Senator touts national bio lab
Topeka Facing fierce competition from other states, Kansas has offered the use of a new state-of-the-art lab and may pitch in another $50 million to lure a $450 million federal biodefense research facility, officials said Monday.
"Securing this facility would be one of, if not the greatest economic development initiatives in state history," U.S. Sen. Pat Roberts, R-Kan., said in a speech to a joint session of the Kansas House and Senate.
Roberts kicked off a daylong show of unity on the part of state and local officials to try to lure the National Bio and Agro Defense Facility.
The facility will focus on researching diseases that affect plants, animals and humans, and developing vaccines.
Eighteen sites in 12 states are under consideration by the federal government to replace an aging research lab on Plum Island, N.Y.
The two Kansas sites are Leavenworth, home of the Army's Fort Leavenworth, and Manhattan, home of Kansas Sate University.
Kansas in the hunt
Roberts said Kansas was well-positioned to win the lab because of the state's agricultural base, the concentration of animal health companies in the Kansas City area, recent construction of a life sciences research facility at Kansas University Medical Center and the new Biosecurity Research Institute at K-State.
"The merits are on our side," he said.
Several community leaders from Manhattan and the Leavenworth area attended the session and echoed Roberts' comments.
"We have a good shot at this if the package gets put together well," said Lansing Mayor Kenneth Bernard.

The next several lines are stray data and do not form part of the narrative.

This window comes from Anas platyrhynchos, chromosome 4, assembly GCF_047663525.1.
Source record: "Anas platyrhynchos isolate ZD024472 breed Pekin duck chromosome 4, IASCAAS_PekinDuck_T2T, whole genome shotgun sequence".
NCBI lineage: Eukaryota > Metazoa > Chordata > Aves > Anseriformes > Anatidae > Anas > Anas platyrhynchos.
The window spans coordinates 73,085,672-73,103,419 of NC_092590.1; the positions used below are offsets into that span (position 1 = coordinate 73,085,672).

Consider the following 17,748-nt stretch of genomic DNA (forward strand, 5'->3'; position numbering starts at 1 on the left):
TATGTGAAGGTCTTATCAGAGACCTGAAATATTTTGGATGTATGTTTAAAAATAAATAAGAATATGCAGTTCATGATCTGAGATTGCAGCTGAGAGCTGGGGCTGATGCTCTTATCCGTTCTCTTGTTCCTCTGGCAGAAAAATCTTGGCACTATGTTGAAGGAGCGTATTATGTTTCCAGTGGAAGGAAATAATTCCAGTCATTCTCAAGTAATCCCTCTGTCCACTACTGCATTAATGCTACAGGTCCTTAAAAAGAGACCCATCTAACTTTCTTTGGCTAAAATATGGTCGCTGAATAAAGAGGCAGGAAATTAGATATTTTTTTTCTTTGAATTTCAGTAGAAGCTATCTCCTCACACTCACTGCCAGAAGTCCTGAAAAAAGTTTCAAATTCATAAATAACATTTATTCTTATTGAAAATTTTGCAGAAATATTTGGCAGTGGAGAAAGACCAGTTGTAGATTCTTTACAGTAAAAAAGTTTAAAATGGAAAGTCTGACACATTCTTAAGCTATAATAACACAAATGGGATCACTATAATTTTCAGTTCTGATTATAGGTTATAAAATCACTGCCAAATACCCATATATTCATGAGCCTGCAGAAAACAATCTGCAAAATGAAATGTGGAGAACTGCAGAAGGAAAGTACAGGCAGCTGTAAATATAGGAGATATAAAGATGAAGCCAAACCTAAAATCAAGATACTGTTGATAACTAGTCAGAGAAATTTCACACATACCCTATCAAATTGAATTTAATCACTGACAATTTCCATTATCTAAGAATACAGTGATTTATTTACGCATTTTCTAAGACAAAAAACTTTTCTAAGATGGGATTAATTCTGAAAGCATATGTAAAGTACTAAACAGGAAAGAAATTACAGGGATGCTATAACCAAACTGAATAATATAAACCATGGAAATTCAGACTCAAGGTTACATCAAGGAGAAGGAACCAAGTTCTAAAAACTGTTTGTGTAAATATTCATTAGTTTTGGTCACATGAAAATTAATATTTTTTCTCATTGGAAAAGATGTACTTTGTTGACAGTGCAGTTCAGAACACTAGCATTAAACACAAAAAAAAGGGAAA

But Roberts cautioned that other states will fight just as hard as Kansas for the facility. He noted there were guests from competing states listening to his speech.
"Take good notes. Spend money. Wear a warm coat," he quipped.
New lab could help
He said the state had offered the U.S. Department of Homeland Security use of the new K-State biosecurity lab while the agency transitions from the Plum Island lab to its new facility.
"No other state can offer that incentive," Roberts said. "The Plum Island facility is in serious need of repairs. The possibility of closing it early should appeal to the federal government."
Lt. Gov. Mark Parkinson, co-chairman of a new task force to get the federal lab, and K-State and Leavenworth officials emphasized use of the new lab in Manhattan was a critical offer to the Homeland Security agency.
"That is a state-of-the-art facility that is sort of a miniature version of what they want," Parkinson said.
"We're willing to let them use that building to jump-start" locating the federal lab, K-State President Jon Wefald said.
The offer of use of the new state biosecurity lab will be part of the proposals made by both Manhattan and Leavenworth.
Roberts added that other financial incentives would have to be offered in the Kansas proposals.
Officials from both cities said they were willing to help the federal government with infrastructure and land needs.
Parkinson said the incentives would range from $35 million to $50 million.
"To receive an award like this, the state and the locals will have to put up a good amount of money," he said.
But if Kansas gets the federal lab, he and other officials said, the payout will be enormous.
The facility will have a $3.5 billion economic impact over 20 years, officials said.
State Rep. Kenny Wilk, R-Lansing, said if the lab came to Kansas, it would spur the development of numerous bioscience companies.
"It is one of the largest single economic opportunities we could pursue," Wilk said.
Homeland Security officials have said land acquisition, research capabilities and community support are key criteria for site selection.
The proposed 500,000-square-foot facility will have an annual budget of $100 million and require more than 300 scientists and support staff.